Have yo… of course you’ve asked yourself what goes on inside your car’s various systems and parts. And, until shrinking pills come to the real world, YouTube has a little answer for you, coming from a Toyota Supra owner whose latest adventure involves building a see-through intercooler.
YouTuber Warped Perception had joined the social media platform in 2016, but I first came across his work back in 2020, after he placed a GoPro inside a car tire and took the thing out for a drive in a Mercedes-Benz E55 AMG—you’ll find the trippy clip at the bottom of the story.
However, he also happens to own the icon that is the Mk IV Supra. As with most examples out there, the machine has been seriously modded. The goal was to create a daily driver that could be driven in a civilized manner while making 1,000 hp. And since the 2JZ 3.0-liter straight-six of the JDM has basically built the reputation of the whole car based on its tuning-friendly nature, there was no problem with hitting that mark.
However, once the machine was completed, the vlogger started experimenting with the thing—it seems he’s a fan of questions like the one mentioned in the intro.
And, having already pulled his famous little-camera-in-unusual spot trick when filming from inside the intake manifold, the man went a step further for the stunt we have here. To be more precise, the YouTuber built a see-through intercooler to bring us a bit closer to the boost we so ardently crave.
Building a see-through intercooler like it’s nothing
Starting with a Garrett air-to-air intercooler, the enthusiasts fabricated transparent side “towers” that were added to the structure, with the process being highlighted in the beginning of the first clip below.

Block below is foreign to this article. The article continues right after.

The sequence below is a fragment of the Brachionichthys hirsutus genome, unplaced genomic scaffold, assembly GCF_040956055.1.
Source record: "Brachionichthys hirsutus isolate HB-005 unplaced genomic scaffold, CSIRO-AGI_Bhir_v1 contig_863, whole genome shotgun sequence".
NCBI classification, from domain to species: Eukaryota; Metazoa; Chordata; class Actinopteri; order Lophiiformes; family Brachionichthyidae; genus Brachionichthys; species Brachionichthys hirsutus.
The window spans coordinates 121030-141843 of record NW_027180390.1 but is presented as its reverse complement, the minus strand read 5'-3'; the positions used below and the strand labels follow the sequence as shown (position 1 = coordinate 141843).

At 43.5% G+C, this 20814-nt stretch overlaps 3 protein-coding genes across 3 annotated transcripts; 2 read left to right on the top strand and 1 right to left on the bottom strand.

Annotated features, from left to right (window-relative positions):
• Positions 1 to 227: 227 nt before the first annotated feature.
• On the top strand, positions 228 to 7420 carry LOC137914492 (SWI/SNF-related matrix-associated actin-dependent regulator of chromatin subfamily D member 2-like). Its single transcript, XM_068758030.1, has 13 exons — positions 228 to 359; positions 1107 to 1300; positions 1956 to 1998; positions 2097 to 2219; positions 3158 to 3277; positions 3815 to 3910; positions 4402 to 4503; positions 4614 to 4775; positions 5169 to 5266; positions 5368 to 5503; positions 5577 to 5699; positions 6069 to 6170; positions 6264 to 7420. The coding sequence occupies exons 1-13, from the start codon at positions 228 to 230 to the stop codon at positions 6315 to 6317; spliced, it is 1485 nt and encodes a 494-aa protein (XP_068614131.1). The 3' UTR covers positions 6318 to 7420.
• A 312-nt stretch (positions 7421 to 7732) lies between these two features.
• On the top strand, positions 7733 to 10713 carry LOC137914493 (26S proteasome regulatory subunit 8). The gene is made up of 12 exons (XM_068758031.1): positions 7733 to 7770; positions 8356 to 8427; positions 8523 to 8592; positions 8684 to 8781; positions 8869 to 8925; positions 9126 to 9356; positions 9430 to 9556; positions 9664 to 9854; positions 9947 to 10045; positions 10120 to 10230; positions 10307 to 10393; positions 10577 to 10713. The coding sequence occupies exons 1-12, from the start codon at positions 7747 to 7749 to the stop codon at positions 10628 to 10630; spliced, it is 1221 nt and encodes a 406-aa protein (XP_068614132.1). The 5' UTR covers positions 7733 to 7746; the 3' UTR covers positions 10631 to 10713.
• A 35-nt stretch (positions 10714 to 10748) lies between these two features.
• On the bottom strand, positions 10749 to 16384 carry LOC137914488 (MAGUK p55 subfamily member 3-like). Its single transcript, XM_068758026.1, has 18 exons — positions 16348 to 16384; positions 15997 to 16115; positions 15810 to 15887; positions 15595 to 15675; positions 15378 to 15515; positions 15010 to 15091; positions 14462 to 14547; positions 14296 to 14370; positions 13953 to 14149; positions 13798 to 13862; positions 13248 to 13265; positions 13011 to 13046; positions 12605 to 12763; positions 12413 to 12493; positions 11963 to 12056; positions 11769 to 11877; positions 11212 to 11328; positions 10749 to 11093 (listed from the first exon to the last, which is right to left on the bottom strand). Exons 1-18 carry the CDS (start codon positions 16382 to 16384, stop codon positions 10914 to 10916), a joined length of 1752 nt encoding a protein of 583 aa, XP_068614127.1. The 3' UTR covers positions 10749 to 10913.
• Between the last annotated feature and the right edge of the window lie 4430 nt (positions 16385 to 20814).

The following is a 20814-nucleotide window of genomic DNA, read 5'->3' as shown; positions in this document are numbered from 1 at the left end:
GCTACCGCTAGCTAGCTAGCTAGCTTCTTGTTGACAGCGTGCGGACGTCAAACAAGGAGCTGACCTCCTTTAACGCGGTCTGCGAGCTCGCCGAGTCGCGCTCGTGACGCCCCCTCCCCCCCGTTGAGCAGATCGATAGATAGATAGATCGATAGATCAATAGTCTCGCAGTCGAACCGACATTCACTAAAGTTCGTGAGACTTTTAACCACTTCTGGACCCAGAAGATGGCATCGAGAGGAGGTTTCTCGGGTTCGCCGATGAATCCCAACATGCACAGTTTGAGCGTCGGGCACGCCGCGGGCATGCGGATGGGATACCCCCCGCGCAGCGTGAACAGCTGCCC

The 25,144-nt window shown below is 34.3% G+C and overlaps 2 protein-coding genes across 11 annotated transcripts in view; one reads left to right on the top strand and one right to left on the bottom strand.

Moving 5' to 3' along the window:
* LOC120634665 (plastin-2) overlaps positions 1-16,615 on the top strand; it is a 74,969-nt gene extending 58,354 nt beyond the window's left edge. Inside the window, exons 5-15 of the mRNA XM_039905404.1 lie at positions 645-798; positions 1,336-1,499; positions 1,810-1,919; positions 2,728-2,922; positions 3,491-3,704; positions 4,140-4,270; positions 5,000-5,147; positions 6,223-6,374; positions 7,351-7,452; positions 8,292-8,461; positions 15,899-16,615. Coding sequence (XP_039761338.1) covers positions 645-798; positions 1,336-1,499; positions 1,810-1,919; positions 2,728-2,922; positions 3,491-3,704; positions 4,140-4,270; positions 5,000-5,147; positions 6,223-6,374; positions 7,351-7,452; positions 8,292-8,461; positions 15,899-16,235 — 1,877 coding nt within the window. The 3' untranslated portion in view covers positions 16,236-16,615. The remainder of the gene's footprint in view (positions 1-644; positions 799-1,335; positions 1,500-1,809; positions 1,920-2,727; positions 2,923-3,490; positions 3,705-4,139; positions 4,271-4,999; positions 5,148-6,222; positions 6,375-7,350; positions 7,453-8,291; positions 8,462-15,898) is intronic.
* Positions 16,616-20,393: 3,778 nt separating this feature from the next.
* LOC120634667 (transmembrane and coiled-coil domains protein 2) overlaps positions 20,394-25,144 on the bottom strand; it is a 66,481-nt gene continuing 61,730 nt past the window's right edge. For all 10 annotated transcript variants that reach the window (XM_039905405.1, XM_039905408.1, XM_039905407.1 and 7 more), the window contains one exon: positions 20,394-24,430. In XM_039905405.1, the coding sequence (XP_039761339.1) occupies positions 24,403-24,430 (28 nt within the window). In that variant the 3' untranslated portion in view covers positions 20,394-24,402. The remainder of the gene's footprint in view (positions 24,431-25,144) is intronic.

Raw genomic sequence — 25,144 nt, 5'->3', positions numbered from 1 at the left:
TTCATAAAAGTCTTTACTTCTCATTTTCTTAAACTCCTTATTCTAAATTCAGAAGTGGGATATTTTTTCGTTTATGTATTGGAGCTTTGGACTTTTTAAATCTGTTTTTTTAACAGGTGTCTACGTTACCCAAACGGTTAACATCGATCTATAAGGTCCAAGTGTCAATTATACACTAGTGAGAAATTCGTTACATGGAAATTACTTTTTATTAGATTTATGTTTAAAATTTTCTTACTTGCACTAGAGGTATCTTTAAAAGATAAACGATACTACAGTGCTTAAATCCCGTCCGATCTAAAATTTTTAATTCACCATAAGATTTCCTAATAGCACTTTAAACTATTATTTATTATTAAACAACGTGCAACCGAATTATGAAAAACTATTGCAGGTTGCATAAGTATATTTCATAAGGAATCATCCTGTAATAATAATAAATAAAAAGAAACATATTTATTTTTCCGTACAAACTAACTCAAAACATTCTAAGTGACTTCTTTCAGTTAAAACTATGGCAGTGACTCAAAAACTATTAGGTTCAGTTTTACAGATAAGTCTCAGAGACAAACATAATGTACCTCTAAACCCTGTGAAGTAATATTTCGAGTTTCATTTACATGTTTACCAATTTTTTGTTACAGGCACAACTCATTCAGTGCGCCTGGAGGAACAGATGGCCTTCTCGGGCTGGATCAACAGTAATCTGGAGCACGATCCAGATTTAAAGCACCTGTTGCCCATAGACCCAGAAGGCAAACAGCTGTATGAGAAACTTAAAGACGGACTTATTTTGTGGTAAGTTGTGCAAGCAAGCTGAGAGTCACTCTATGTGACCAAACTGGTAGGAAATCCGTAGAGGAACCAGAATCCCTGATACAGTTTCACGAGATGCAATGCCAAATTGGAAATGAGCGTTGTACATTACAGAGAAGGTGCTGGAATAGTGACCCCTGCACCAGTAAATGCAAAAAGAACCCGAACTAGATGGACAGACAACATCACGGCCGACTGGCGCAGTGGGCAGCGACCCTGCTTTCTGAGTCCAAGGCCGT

Having already worked on his mechanical skills, removing the actual intercooler of the Supra, along with other front-end bits, to make room for the custom part was a piece of cake. However, the size of the see-through unit, as well as its very purpose, means this was placed in front of the car, giving the Toyota a bit of a post-apocalyptic look.
The man took the Japanese machine for a drive around town and, thanks to keeping the boost low, all seemed fine until the said position of the intercooler saw this scraping against his driveway exit.
For Episode II (you guessed it, it’s the second vid below), Warped Perception reinforced the transparent bits with aluminum parts and took the Toyota to the dyno for a proper demonstration.
Of course, with YouTube being YouTube, things would turn out in the vlogger’s favor regardless of the mechanical outcome: “I hope this thing works, but if it doesn’t work and it fails, it’s going to be quite a show,“
The Supra was strapped to a hub dyno, which led to less movement compared to rolling road-type hardware and therefore limited the risk of once again breaking the piece.
The driver gradually increased the boost, with his DIY intercooler keeping up until around 20 psi (1.35 bar), which is a serious value—past that value, the inevitable happened, with the shattering parts putting on a bit of a show.
However, in the said journey, the aficionado also fed fog into the system (that’s one part glycerin and three parts water), so we can literally see the boost, which makes for the most interesting part of the whole adventure.
In addition, the man fitted temperature probes to the hot and the cold sides of the intercooler. The result? The air compressed by the turbo got quite hot at 204.6 degrees F (95.8 degrees C), with the intercooler, which only used the car’s fans (i.e.,no extra dyno room fan) bringing that down to 73.6 degrees F (23.1 degrees C).
As we’ve seen earlier today when discussing Holley’s ridiculous 30-inch-high Sky-Ram air intake 3D-printed prank being used on actress/vlogger Emelia Hartford’s 240SX drift car, breaking or setting stuff on fire seems to be a reasonable price to pay for teaching everybody how internal combustion engines work.